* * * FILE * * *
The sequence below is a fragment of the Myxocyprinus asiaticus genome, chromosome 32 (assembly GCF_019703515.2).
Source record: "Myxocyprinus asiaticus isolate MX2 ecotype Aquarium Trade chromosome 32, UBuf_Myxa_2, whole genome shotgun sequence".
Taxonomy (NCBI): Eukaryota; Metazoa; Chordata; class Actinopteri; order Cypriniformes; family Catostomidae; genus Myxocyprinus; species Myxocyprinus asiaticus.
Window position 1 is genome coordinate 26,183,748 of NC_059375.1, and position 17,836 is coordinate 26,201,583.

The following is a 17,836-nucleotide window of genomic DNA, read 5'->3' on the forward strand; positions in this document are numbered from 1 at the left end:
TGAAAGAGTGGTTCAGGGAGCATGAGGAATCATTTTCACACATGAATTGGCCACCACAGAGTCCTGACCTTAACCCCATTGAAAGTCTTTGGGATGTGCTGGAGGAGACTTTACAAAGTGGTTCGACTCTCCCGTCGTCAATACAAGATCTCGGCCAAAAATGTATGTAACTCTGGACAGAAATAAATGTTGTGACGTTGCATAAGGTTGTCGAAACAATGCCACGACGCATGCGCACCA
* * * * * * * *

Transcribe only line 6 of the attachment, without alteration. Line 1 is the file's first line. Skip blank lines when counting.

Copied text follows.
TGAAAGAGTGGTTCAGGGAGCATGAGGAATCATTTTCACACATGAATTGGCCACCACAGAGTCCTGACCTTAACCCCATTGAAAGTCTTTGGGATGTGCTGGAGGAGACTTTACAAAGTGGTTCGACTCTCCCGTCGTCAATACAAGATCTCGGCCAAAAATGTATGTAACTCTGGACAGAAATAAATGTTGTGACGTTGCATAAGGTTGTCGAAACAATGCCACGACGCATGCGCACCA